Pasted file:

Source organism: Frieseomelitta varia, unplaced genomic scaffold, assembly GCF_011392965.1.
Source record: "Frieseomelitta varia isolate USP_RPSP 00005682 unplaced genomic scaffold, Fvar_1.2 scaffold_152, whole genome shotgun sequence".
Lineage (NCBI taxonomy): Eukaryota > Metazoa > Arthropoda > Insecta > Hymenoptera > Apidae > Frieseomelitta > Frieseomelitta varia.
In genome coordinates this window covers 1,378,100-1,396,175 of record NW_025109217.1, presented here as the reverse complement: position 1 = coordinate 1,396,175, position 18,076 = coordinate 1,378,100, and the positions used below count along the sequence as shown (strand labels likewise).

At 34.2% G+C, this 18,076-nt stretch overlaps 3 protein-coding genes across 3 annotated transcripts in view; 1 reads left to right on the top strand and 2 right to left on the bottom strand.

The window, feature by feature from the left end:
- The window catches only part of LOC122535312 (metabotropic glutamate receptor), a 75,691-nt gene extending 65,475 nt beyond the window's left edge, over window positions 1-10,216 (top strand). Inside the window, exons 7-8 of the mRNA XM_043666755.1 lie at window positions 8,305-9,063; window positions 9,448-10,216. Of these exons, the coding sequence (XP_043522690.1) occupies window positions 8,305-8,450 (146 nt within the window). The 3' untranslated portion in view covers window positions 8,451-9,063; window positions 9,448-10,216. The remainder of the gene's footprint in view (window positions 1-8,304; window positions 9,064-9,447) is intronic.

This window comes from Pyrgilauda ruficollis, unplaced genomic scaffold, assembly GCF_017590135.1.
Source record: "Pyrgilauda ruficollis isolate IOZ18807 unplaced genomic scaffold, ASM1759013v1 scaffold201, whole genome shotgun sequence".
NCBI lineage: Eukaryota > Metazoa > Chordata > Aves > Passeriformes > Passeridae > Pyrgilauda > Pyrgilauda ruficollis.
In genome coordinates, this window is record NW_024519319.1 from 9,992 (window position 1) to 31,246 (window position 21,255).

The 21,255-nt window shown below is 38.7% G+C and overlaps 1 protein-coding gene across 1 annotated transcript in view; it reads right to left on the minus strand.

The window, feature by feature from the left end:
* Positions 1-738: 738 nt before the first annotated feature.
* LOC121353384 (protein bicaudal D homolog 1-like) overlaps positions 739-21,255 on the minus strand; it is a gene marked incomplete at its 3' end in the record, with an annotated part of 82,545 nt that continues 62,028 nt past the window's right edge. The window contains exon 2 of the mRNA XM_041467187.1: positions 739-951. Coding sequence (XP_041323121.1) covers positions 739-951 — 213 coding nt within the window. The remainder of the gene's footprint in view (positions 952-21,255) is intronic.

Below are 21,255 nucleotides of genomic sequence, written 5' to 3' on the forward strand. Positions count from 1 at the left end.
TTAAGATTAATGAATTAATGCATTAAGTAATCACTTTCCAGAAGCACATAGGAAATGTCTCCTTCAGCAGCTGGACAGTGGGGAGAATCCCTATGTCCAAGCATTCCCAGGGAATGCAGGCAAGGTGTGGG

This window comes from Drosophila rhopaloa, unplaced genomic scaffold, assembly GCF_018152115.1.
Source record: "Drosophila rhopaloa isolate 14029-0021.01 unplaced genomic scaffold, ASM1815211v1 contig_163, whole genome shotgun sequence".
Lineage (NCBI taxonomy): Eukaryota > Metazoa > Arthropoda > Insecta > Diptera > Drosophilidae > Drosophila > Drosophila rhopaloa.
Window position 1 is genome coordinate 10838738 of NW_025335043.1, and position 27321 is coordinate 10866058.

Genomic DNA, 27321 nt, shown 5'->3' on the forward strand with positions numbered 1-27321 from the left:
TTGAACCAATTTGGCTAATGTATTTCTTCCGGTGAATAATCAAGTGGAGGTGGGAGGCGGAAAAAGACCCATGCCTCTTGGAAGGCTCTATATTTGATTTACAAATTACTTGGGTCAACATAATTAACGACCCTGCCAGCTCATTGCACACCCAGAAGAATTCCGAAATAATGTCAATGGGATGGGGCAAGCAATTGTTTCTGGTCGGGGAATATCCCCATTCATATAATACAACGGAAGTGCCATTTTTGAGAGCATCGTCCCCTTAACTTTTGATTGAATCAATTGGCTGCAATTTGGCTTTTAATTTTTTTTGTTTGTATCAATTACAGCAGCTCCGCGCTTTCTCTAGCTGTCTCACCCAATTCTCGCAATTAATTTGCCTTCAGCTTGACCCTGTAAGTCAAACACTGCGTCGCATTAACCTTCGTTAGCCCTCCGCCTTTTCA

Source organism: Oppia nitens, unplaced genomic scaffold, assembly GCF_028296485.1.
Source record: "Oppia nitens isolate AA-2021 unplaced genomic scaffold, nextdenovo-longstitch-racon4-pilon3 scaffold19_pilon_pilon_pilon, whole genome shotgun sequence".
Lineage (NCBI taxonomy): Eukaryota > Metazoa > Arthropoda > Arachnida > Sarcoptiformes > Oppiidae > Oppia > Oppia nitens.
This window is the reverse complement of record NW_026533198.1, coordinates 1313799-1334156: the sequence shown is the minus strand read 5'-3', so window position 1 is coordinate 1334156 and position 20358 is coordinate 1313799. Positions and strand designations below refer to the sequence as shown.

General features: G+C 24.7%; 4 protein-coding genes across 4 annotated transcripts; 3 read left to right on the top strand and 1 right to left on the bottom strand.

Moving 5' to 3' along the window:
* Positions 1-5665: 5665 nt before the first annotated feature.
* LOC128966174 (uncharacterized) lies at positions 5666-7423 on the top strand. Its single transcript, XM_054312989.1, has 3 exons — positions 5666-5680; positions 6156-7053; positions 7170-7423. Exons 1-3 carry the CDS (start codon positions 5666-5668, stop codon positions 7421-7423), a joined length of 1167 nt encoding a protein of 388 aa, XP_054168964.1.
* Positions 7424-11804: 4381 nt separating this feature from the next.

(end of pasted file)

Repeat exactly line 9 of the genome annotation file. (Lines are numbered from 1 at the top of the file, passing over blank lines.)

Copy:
Source record: "Pyrgilauda ruficollis isolate IOZ18807 unplaced genomic scaffold, ASM1759013v1 scaffold201, whole genome shotgun sequence".